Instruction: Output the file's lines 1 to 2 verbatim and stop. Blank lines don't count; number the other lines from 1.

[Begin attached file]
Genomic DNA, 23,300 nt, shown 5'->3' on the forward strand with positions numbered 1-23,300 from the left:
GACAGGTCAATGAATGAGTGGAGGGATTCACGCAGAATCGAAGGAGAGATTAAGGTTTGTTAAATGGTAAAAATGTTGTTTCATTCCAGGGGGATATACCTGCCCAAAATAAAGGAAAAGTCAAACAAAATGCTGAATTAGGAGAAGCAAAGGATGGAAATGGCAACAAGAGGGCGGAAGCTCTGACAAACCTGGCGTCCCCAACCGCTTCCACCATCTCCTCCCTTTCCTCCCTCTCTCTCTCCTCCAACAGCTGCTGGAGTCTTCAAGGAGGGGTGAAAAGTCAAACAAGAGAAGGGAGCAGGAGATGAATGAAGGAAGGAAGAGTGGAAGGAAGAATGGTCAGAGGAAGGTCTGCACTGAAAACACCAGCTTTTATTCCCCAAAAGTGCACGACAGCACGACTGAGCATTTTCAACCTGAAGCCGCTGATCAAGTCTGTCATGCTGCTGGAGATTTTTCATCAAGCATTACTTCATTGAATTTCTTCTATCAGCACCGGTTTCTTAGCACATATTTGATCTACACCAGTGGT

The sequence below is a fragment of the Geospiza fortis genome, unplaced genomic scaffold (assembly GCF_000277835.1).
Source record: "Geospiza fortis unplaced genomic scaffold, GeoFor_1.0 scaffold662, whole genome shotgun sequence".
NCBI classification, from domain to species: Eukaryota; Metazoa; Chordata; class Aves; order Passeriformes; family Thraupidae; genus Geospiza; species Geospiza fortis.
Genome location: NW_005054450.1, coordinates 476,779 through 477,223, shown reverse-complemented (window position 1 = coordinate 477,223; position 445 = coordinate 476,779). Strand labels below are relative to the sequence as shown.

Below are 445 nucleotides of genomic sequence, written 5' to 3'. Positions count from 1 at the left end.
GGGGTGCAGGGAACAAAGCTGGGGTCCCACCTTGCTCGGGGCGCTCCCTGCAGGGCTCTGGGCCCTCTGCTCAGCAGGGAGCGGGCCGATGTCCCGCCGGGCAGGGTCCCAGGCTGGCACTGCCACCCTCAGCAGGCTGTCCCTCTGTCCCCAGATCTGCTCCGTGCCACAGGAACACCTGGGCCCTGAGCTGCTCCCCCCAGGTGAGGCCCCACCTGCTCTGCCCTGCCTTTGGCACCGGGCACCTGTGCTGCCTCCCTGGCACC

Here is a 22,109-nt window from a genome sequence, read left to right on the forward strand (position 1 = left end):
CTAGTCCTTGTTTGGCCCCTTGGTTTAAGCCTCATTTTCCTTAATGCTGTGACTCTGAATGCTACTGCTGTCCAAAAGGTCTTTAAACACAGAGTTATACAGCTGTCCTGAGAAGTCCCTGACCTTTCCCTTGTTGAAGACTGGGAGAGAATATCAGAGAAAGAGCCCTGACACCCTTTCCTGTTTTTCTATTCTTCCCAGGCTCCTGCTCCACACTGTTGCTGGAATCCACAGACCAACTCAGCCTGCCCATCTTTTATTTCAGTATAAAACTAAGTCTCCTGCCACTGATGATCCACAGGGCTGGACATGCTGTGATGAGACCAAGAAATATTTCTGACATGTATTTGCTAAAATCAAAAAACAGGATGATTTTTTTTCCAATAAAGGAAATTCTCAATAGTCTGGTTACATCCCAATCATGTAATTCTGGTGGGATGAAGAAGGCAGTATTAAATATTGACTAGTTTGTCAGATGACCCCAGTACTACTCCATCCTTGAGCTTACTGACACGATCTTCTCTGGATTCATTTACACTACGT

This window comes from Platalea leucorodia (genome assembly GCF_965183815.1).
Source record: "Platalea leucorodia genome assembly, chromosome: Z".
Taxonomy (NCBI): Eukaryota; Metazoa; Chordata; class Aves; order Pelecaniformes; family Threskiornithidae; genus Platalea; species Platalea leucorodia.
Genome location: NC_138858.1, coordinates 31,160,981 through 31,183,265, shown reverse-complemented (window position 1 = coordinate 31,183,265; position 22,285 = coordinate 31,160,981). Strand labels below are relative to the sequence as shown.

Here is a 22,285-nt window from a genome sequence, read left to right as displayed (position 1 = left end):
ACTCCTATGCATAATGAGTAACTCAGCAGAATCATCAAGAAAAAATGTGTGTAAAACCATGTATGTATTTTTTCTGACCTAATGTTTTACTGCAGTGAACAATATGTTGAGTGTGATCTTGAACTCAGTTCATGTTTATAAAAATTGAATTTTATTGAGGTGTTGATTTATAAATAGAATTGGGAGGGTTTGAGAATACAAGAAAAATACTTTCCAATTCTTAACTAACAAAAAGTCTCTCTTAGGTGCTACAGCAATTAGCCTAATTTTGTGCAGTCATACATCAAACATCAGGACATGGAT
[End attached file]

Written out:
Genomic DNA, 23,300 nt, shown 5'->3' on the forward strand with positions numbered 1-23,300 from the left:
GACAGGTCAATGAATGAGTGGAGGGATTCACGCAGAATCGAAGGAGAGATTAAGGTTTGTTAAATGGTAAAAATGTTGTTTCATTCCAGGGGGATATACCTGCCCAAAATAAAGGAAAAGTCAAACAAAATGCTGAATTAGGAGAAGCAAAGGATGGAAATGGCAACAAGAGGGCGGAAGCTCTGACAAACCTGGCGTCCCCAACCGCTTCCACCATCTCCTCCCTTTCCTCCCTCTCTCTCTCCTCCAACAGCTGCTGGAGTCTTCAAGGAGGGGTGAAAAGTCAAACAAGAGAAGGGAGCAGGAGATGAATGAAGGAAGGAAGAGTGGAAGGAAGAATGGTCAGAGGAAGGTCTGCACTGAAAACACCAGCTTTTATTCCCCAAAAGTGCACGACAGCACGACTGAGCATTTTCAACCTGAAGCCGCTGATCAAGTCTGTCATGCTGCTGGAGATTTTTCATCAAGCATTACTTCATTGAATTTCTTCTATCAGCACCGGTTTCTTAGCACATATTTGATCTACACCAGTGGT